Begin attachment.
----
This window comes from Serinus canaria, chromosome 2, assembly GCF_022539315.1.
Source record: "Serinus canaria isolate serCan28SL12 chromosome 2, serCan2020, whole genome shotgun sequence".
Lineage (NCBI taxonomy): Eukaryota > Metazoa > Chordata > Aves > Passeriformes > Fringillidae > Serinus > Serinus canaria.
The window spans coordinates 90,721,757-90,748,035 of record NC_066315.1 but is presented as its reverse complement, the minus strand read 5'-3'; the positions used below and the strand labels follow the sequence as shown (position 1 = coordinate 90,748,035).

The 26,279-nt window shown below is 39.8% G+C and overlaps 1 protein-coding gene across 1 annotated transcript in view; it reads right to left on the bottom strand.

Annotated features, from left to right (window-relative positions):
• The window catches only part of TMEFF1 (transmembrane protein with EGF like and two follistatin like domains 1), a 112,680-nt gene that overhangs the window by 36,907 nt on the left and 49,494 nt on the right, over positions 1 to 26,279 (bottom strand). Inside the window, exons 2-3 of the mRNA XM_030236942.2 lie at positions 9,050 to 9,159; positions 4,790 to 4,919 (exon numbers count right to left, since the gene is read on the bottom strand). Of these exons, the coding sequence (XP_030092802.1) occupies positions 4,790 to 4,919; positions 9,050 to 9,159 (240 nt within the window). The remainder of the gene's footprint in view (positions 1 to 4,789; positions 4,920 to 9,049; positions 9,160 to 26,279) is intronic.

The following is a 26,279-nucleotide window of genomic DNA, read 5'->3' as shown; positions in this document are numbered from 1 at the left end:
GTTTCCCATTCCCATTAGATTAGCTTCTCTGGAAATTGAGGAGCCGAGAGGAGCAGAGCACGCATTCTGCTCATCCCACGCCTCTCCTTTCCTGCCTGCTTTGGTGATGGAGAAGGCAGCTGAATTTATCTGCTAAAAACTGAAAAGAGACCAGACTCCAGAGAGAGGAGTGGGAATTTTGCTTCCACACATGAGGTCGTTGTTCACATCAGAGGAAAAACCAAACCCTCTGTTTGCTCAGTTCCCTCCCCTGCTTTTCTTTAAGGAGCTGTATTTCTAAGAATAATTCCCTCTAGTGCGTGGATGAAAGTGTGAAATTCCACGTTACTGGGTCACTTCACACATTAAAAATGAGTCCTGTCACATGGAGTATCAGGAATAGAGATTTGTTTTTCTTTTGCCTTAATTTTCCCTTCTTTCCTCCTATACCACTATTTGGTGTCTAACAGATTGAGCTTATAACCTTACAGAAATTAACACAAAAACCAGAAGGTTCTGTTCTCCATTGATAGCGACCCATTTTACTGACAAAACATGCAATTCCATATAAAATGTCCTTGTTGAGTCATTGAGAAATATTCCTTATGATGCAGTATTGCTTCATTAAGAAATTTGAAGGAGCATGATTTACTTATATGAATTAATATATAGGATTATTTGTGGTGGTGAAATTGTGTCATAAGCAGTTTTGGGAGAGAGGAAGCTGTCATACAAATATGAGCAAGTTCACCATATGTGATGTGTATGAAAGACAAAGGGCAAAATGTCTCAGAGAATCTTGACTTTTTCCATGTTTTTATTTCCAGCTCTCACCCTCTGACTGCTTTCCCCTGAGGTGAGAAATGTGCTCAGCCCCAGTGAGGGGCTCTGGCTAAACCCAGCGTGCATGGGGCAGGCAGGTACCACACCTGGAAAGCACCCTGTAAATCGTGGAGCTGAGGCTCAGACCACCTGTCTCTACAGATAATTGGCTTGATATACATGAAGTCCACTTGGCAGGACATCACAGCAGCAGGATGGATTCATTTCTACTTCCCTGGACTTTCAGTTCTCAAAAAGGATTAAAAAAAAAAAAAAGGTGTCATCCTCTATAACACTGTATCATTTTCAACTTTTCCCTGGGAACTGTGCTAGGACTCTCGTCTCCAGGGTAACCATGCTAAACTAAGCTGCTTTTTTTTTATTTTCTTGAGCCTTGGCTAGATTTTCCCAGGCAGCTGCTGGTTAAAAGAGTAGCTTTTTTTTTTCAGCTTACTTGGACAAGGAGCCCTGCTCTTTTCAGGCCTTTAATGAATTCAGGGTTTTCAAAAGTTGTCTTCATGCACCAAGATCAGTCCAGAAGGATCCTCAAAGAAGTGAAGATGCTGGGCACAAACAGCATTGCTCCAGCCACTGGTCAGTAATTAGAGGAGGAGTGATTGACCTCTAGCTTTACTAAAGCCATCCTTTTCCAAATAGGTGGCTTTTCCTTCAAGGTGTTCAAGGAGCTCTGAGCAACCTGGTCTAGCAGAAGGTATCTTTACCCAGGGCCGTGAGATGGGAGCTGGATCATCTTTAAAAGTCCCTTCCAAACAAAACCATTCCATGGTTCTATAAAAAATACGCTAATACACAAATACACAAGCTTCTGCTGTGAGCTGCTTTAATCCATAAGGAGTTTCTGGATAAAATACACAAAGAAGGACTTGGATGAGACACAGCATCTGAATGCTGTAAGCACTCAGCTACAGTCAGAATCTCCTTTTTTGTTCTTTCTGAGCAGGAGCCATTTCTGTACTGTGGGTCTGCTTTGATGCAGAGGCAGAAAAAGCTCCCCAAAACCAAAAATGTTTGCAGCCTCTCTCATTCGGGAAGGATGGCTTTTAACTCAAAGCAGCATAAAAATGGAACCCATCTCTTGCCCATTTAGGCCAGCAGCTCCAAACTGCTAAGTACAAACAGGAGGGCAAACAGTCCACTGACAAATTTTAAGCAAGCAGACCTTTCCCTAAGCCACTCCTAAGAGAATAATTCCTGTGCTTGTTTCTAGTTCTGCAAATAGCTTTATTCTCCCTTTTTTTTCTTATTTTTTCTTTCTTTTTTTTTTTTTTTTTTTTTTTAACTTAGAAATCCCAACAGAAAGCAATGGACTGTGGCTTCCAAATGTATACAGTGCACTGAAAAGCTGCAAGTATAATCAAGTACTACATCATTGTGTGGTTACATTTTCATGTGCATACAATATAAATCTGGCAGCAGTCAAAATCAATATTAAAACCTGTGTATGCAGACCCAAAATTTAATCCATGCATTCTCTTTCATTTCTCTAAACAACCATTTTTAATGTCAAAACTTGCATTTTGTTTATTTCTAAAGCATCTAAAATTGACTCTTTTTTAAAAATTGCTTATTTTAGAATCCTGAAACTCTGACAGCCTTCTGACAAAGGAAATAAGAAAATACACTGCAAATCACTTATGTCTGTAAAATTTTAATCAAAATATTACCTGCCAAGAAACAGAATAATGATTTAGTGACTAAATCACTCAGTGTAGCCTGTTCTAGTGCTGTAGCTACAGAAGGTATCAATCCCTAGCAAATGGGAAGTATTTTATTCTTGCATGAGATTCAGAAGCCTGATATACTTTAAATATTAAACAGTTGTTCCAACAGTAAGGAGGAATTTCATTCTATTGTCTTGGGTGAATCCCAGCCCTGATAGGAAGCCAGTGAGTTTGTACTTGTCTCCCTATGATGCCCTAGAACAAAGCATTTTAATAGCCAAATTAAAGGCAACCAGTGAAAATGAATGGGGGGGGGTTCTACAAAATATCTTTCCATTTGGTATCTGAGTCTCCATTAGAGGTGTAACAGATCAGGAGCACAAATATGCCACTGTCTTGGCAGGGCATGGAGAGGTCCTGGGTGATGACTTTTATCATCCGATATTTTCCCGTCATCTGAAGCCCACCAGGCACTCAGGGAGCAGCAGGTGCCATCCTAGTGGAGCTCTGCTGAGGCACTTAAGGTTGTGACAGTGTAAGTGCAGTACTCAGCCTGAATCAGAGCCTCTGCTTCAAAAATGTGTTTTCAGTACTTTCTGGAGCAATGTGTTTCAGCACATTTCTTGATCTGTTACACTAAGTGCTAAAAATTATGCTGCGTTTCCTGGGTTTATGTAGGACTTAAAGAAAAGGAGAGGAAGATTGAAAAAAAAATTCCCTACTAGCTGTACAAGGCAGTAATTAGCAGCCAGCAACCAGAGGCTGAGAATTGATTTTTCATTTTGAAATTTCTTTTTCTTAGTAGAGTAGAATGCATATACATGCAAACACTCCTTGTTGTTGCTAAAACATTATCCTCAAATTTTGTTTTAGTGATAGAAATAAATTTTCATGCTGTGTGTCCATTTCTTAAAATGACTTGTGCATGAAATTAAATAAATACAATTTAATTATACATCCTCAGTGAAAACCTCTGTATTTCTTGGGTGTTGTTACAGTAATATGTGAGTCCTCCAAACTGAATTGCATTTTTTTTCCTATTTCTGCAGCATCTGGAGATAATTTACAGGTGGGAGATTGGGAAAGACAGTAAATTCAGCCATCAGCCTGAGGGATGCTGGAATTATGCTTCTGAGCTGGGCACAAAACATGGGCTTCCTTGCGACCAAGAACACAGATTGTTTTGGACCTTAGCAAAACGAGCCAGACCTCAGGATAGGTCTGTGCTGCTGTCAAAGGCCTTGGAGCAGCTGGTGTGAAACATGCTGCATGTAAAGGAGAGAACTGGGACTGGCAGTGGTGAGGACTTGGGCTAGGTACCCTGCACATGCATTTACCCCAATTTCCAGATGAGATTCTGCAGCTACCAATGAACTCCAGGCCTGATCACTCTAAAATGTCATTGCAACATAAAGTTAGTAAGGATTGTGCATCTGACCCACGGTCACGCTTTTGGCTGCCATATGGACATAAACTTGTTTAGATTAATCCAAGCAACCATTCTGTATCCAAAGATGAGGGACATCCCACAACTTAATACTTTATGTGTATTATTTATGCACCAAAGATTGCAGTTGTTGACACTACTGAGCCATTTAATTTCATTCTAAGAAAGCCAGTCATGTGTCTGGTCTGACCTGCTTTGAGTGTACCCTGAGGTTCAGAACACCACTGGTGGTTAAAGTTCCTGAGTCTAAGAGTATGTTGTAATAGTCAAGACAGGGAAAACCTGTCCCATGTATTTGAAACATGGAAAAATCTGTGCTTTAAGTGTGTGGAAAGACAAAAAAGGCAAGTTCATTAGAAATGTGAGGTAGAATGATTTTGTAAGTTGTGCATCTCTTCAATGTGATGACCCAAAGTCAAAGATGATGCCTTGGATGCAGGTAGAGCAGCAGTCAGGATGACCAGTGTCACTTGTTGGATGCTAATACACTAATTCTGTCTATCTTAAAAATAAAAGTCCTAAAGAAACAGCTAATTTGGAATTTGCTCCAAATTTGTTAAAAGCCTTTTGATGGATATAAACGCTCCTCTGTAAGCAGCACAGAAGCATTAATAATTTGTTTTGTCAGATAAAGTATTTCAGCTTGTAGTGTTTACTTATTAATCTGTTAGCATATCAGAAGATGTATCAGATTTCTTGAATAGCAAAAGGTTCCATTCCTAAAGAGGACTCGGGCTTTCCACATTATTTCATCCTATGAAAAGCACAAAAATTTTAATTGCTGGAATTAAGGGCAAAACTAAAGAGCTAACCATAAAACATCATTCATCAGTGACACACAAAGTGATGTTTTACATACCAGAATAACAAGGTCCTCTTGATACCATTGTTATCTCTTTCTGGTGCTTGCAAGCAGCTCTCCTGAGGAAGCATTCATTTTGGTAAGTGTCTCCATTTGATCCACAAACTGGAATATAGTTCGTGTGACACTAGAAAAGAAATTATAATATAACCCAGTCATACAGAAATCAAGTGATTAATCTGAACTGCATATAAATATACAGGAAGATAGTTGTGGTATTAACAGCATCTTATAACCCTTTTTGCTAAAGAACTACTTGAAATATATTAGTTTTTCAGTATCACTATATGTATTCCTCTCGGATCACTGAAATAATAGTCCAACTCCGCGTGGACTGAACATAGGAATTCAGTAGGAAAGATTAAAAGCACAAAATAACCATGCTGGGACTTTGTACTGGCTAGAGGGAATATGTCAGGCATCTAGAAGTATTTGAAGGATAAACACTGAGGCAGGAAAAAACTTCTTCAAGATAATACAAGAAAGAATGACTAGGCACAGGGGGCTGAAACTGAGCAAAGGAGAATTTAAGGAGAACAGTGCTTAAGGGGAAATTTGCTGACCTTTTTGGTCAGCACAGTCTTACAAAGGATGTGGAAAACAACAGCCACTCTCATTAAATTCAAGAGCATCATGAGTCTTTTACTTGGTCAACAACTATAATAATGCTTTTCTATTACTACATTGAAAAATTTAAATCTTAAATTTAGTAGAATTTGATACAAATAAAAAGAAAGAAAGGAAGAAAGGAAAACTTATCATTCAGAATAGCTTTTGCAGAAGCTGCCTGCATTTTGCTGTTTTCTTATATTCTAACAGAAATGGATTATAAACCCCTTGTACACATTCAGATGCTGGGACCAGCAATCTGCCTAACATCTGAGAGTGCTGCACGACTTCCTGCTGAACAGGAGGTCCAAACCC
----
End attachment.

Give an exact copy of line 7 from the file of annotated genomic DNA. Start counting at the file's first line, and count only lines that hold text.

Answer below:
• The window catches only part of TMEFF1 (transmembrane protein with EGF like and two follistatin like domains 1), a 112,680-nt gene that overhangs the window by 36,907 nt on the left and 49,494 nt on the right, over positions 1 to 26,279 (bottom strand). Inside the window, exons 2-3 of the mRNA XM_030236942.2 lie at positions 9,050 to 9,159; positions 4,790 to 4,919 (exon numbers count right to left, since the gene is read on the bottom strand). Of these exons, the coding sequence (XP_030092802.1) occupies positions 4,790 to 4,919; positions 9,050 to 9,159 (240 nt within the window). The remainder of the gene's footprint in view (positions 1 to 4,789; positions 4,920 to 9,049; positions 9,160 to 26,279) is intronic.